Matti Klinge: Pääkaupunki – Helsinki ja Suomen valtio 1808–1863 [Capital City – Helsinki and the Finnish government 1808–1863]
Pääkaupunki – Helsinki ja Suomen valtio 1808–1863
[Capital city — Helsinki and the Finnish government 1808–1863]
Kuvitussuunnitelma [Pictorial design by] Matti Klinge and Yrjö Klinge
Helsinki: Otava, 2012. 509p., ill.
€ 53, hardback
As a result of the war between Sweden and Russia in 1808–1809, Finland became an autonomous Grand Duchy of the Russian Empire. In 1812 Helsinki was made Finland’s new capital, being more suitable than Turku, the administrative city of the time, as it boasted features such as the coastal fortress of Sveaborg (Suomenlinna), which was important to Russia. In his new book, Emeritus Professor Matti Klinge gives an account of the development of Helsinki as a capital city. Between 1808 and 1843 the Grand Duchy established its central administrative office, its civil service and the University in Helsinki. Tsars Alexander I and Nicholas I wanted Finland to have a monumental capital; Klinge describes the implementation of the carefully detailed city plan and the key buildings. He portrays the work of the individuals who contributed to Helsinki’s development as well as the city’s political, social and cultural life – Helsinki’s history is essentially the history of Finland. Also published in Swedish, this extensive work, which owes its origin to the Historical Commission of the City of Helsinki, is illustrated in a rich and informative manner.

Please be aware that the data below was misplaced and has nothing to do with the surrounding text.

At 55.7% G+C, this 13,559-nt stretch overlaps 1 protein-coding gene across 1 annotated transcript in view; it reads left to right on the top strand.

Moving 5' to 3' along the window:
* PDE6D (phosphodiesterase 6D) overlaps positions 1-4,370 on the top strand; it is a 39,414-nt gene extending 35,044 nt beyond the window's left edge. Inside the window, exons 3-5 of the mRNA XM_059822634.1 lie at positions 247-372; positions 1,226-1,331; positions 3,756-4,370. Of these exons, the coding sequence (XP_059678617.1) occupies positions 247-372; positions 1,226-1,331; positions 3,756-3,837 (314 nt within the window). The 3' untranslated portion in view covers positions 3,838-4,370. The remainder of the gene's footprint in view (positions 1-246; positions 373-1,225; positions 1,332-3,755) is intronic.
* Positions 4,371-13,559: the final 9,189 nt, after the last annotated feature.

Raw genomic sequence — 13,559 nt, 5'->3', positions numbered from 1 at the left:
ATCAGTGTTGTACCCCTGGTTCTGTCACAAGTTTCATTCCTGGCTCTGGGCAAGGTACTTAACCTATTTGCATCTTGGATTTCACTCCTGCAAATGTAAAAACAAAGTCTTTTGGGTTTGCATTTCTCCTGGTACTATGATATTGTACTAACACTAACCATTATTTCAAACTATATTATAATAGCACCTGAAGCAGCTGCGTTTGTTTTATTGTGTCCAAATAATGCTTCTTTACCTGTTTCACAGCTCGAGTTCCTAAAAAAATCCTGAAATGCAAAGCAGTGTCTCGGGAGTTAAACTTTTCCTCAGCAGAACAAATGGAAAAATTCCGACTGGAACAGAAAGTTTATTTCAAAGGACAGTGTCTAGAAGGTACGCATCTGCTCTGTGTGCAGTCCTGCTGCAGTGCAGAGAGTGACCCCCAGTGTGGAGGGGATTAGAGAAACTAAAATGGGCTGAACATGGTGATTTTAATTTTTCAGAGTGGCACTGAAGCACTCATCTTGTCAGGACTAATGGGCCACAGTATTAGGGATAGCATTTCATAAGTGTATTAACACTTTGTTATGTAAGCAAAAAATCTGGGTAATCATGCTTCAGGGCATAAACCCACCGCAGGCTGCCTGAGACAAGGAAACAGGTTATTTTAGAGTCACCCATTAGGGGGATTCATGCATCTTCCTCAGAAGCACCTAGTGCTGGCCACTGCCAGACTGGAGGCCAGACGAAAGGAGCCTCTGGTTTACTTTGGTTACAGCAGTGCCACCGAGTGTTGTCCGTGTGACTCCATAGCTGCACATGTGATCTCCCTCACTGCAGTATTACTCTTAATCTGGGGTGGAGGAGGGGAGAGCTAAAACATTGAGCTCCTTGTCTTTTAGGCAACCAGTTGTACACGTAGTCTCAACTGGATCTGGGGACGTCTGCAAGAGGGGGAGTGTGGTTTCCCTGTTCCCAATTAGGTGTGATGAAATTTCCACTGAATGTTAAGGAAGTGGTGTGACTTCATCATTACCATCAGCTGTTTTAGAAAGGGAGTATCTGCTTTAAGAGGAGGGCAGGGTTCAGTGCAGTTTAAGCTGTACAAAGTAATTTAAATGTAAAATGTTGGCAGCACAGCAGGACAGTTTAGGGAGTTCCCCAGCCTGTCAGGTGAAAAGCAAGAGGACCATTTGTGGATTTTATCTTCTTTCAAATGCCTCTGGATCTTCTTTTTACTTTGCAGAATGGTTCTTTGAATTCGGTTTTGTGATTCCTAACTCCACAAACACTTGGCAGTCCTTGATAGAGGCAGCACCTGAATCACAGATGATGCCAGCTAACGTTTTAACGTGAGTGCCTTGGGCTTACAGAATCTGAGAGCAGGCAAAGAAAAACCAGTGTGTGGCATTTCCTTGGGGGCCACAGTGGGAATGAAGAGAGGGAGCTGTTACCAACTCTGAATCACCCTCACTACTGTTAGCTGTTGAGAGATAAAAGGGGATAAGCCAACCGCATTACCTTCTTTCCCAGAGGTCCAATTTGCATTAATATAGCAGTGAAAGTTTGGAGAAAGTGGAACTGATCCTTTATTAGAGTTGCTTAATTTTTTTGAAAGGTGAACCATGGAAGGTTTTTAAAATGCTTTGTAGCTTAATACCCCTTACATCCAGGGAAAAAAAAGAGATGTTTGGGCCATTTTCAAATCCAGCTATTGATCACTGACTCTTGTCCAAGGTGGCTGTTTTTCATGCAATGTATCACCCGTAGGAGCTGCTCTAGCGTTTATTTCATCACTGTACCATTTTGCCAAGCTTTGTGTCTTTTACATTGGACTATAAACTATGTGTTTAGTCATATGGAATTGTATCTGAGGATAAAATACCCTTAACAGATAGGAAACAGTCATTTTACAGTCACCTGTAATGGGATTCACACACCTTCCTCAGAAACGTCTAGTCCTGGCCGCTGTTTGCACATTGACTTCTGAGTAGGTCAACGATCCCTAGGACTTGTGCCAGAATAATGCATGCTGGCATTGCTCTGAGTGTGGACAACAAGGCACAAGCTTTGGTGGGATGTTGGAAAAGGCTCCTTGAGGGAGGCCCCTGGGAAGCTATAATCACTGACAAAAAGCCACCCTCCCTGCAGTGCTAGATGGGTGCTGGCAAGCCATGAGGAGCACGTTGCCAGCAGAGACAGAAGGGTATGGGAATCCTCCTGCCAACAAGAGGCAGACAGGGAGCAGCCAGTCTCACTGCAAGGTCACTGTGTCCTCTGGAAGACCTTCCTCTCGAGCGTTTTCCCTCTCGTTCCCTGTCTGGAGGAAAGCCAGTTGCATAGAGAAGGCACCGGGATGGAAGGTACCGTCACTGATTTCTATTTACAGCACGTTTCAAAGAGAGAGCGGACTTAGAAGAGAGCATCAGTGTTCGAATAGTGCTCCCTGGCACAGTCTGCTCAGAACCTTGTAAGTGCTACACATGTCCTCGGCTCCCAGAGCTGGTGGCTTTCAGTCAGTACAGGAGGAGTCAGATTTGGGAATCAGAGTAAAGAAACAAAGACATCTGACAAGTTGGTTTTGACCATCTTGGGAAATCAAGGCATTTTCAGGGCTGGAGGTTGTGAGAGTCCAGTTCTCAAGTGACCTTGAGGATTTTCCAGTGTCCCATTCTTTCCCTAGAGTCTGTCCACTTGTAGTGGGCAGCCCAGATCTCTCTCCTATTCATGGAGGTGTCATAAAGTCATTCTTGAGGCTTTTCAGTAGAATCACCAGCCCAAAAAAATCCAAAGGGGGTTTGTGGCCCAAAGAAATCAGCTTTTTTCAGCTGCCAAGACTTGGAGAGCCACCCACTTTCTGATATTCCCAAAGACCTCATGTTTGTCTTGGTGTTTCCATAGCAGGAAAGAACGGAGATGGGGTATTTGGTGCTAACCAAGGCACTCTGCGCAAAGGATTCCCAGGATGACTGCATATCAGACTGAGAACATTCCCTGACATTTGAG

Translated by David McDuff
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